3
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...and I'm not sure if that's normal due to the random nature of the algorithm or am I doing something wrong. What I'm doing is:

  • Set a random point within map boundaries (which I called a sandbox).
  • Pick a random direction
  • Check if a tile at that position is not outside of map boundaries or already occupied.
  • If it is a valid tile to move to then move to it
  • If it isn't then pick a new random direction
  • If after 4 random direction picks it's still invalid then move back one step (to avoid boxing in and doing an infinite loop)

Here's the result and the code will be posted at the bottom:

initial point hr.mlovrekov.castlegame.util.Point(0, 4)
moving RIGHT
moved to point hr.mlovrekov.castlegame.util.Point(1, 4)
moving BOTTOM
moved to point hr.mlovrekov.castlegame.util.Point(1, 5)
moving LEFT
moved to point hr.mlovrekov.castlegame.util.Point(0, 5)
moving BOTTOM
moved to point hr.mlovrekov.castlegame.util.Point(0, 6)
moving RIGHT
moved to point hr.mlovrekov.castlegame.util.Point(1, 6)
moving BOTTOM
moved to point hr.mlovrekov.castlegame.util.Point(1, 7)
moving LEFT
moved to point hr.mlovrekov.castlegame.util.Point(0, 7)
attempts over 4 moving back
moved back to hr.mlovrekov.castlegame.util.Point(1, 7)
moving RIGHT
moved to point hr.mlovrekov.castlegame.util.Point(2, 7)
moving TOP
moved to point hr.mlovrekov.castlegame.util.Point(2, 6)
moving RIGHT
moved to point hr.mlovrekov.castlegame.util.Point(3, 6)
moving TOP
moved to point hr.mlovrekov.castlegame.util.Point(3, 5)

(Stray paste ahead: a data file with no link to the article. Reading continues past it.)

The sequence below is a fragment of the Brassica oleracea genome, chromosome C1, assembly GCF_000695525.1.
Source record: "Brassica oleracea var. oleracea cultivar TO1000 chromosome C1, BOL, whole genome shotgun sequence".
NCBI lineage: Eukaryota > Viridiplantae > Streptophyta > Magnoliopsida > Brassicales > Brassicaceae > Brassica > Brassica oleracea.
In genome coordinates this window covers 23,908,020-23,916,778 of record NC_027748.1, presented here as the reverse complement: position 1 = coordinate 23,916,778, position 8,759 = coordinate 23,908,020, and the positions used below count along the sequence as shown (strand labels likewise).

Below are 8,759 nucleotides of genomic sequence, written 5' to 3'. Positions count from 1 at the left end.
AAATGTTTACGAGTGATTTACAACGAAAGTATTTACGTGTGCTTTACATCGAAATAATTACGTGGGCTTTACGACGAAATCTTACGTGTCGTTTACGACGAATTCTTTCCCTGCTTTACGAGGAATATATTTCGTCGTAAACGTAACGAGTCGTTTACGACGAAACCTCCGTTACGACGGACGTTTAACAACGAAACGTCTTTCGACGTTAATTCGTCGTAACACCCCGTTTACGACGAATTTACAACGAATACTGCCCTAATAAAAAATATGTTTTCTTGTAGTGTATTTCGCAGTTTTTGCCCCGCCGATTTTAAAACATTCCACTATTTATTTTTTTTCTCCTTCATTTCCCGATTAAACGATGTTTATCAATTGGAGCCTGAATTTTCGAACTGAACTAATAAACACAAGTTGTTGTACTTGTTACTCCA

moving RIGHT
moved to point hr.mlovrekov.castlegame.util.Point(4, 5)
moving BOTTOM
moved to point hr.mlovrekov.castlegame.util.Point(4, 6)
moving BOTTOM
moved to point hr.mlovrekov.castlegame.util.Point(4, 7)
moving LEFT
moved to point hr.mlovrekov.castlegame.util.Point(3, 7)
attempts over 4 moving back
moved back to hr.mlovrekov.castlegame.util.Point(4, 7)
moving RIGHT
moved to point hr.mlovrekov.castlegame.util.Point(5, 7)
moving TOP
moved to point hr.mlovrekov.castlegame.util.Point(5, 6)
moving RIGHT
moved to point hr.mlovrekov.castlegame.util.Point(6, 6)
moving TOP
moved to point hr.mlovrekov.castlegame.util.Point(6, 5)
moving LEFT
moved to point hr.mlovrekov.castlegame.util.Point(5, 5)

Final result for a sandbox of size [8][8]

false   false   false   false   false   false   false   false
false   false   false   false   false   false   false   false
false   false   false   false   false   false   false   false
false   false   false   false   false   false   false   false
true    true    false   false   false   false   false   false
true    true    false   true    true    true    true    false
true    true    true    true    true    true    true    false
true    true    true    true    true    true    false   false

As you can see lower quadrants seems to be the most truthy while upper quadrants are not visited at all. Is there a way I could implement some sort of guided randomness wherein every quadrant would be visited at least twice but still have them all connected?

As promised, here's my code:

private void constructMapPath(Random random) {
    def point = new Point(random.nextInt(SANDBOX_WIDTH), random.nextInt(SANDBOX_HEIGHT))

    def stepsMade = new ArrayList<Point>(STEPS)

    println "initial point $point"